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Luyt, speaking on Ballz Radio, questioned the GLRU's solvency, management and business acumen, accusing Lions management since he left office in 2000 of squandering a vast fortune he left behind.
Luyt said that there was "R85-million in cash reserves and no debt" when he retired 12 years ago and that it was now gone.
De Klerk said: "Some of Dr Luyt's comments are mischievous and I wasn't around when he supposedly left this great amount of money behind at the GLRU.
"I can give you an assurance that all monies are accounted for and there was no wrongdoing.
"Perhaps Dr Luyt's health at 80 years of age is not that great. I would urge him to enjoy his retirement and if he wants to advise the GLRU he is welcome to give me a call instead of sensationalising our situation."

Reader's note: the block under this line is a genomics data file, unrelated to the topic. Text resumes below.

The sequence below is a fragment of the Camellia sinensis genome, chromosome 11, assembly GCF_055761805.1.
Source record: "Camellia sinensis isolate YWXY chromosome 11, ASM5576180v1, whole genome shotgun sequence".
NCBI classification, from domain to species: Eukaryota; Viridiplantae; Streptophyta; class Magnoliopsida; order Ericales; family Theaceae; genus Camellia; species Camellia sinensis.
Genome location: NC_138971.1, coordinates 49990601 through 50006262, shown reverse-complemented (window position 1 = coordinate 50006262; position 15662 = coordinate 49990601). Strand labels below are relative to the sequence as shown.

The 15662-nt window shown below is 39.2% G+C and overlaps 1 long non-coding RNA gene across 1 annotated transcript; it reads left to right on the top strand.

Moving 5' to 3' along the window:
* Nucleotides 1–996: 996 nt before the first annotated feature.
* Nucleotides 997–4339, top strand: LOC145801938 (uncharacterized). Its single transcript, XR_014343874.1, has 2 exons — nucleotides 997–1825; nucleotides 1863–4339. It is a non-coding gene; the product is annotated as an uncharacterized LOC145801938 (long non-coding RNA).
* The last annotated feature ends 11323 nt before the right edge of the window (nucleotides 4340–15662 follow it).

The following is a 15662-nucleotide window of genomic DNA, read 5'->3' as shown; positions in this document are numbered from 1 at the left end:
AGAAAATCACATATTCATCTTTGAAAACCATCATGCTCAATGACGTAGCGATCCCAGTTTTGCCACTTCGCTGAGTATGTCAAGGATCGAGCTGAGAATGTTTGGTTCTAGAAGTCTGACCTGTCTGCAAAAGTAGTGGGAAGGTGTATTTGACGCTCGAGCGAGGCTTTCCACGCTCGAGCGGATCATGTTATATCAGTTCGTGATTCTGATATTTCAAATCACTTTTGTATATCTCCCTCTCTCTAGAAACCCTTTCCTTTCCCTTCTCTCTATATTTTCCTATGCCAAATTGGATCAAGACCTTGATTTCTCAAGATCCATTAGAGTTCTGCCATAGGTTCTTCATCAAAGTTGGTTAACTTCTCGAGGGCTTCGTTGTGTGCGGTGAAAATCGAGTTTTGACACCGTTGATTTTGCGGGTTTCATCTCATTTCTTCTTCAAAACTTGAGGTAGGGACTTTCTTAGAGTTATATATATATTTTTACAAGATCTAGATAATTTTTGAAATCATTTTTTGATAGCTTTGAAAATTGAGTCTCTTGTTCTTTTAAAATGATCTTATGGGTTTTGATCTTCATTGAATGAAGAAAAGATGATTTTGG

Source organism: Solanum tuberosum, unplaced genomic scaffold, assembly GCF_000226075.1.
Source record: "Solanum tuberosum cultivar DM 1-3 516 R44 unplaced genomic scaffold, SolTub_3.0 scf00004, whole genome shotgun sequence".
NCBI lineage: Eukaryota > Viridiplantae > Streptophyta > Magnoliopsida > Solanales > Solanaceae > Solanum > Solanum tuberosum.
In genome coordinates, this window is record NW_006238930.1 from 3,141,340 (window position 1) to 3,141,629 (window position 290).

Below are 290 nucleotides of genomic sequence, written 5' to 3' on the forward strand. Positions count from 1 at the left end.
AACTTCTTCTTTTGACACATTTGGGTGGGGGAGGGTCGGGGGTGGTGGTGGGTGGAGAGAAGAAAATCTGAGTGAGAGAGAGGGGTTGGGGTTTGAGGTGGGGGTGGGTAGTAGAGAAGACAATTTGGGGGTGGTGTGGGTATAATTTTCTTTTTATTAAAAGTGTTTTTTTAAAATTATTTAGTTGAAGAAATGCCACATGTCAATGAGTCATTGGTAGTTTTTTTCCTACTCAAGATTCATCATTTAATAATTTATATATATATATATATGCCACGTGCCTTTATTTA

De Klerk did concede that things weren't great at the Lions: "The union is facing challenges and has faced some challenges in the past few years but we will come through that.
"(Luyt) has had his time at the top and now he must let us get on with it. I'm often asked how I would shape in modern rugby (De Klerk played for the Springboks between 1974-81) and I reply that I wouldn't last more than 10 minutes.
"But the guys would have to get through those 10 minutes because we would play old rules. The moral is that with respect to Dr Luyt, these are different times and running a union is vastly different from what it was like in his day.
"The budgets are bigger and allocated differently. He made a reference that criticised the union for contracting junior players, but that's an absolute reality of the modern game. You have to contract good juniors at great expense," he said.
De Klerk also confirmed that the GLRU is taking further legal advice after losing an arbitration hearing with junior Super Rugby franchise partners the Leopards and Mpumalanga Pumas last week. The GLRU was ordered to pay the Leopards R2.565-million in franchise fees and there is a possibility that another R6.6-million might have to be paid to both junior partners as well.